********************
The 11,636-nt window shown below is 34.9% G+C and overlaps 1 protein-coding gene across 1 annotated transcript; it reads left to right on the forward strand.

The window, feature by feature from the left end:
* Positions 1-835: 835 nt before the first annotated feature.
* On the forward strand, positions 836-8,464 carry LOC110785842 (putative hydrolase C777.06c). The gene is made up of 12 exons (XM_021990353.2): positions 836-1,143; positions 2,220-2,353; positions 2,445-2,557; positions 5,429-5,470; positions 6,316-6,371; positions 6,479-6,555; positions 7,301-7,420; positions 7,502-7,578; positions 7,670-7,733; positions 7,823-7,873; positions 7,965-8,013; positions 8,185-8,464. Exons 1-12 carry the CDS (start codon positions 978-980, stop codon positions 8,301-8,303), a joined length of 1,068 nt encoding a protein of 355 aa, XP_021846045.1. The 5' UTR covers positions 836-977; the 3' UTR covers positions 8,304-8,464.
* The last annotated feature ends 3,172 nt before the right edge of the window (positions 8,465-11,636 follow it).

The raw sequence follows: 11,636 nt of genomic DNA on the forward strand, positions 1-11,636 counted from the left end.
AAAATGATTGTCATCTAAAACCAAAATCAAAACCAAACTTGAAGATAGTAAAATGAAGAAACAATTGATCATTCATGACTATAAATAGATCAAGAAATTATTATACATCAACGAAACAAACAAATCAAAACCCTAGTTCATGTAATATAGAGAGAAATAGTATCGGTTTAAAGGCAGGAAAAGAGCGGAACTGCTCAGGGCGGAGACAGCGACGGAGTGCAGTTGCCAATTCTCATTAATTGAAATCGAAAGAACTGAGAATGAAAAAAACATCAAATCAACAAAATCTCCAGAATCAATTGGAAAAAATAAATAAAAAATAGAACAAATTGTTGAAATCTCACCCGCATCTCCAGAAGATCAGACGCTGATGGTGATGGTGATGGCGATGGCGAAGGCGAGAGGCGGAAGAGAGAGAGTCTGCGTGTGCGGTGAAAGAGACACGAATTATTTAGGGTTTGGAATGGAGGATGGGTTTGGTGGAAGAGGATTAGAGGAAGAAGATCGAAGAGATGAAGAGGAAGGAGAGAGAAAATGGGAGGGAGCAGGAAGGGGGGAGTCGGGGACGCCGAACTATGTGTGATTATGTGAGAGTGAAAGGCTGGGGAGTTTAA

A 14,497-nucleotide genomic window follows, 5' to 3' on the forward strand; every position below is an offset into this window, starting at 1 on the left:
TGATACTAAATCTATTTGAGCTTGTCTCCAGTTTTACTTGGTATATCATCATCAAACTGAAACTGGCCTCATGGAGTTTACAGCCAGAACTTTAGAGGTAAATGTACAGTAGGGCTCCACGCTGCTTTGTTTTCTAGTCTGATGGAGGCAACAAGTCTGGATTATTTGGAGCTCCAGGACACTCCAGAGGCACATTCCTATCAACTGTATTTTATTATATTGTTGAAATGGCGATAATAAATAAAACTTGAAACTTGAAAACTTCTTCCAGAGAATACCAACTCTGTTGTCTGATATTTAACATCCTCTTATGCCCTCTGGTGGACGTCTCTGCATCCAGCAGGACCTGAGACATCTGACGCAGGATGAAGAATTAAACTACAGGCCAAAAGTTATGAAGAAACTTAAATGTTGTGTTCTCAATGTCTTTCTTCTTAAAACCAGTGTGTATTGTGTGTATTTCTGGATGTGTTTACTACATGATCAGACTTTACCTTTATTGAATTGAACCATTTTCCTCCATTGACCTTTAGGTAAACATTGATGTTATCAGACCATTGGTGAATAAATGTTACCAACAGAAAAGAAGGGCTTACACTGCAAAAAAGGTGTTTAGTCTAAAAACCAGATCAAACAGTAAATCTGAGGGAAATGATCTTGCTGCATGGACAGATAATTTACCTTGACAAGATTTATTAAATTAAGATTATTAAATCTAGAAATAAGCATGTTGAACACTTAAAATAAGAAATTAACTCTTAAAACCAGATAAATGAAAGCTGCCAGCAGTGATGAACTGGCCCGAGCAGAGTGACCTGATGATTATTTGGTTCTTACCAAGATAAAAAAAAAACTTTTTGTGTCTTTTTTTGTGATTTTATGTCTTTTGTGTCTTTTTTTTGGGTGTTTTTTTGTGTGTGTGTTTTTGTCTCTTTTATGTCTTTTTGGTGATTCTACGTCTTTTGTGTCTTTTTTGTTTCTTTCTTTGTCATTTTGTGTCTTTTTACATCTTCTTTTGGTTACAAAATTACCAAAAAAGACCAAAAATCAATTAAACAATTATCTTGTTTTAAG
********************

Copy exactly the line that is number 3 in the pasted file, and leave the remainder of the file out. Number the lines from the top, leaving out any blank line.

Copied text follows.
* Positions 1-835: 835 nt before the first annotated feature.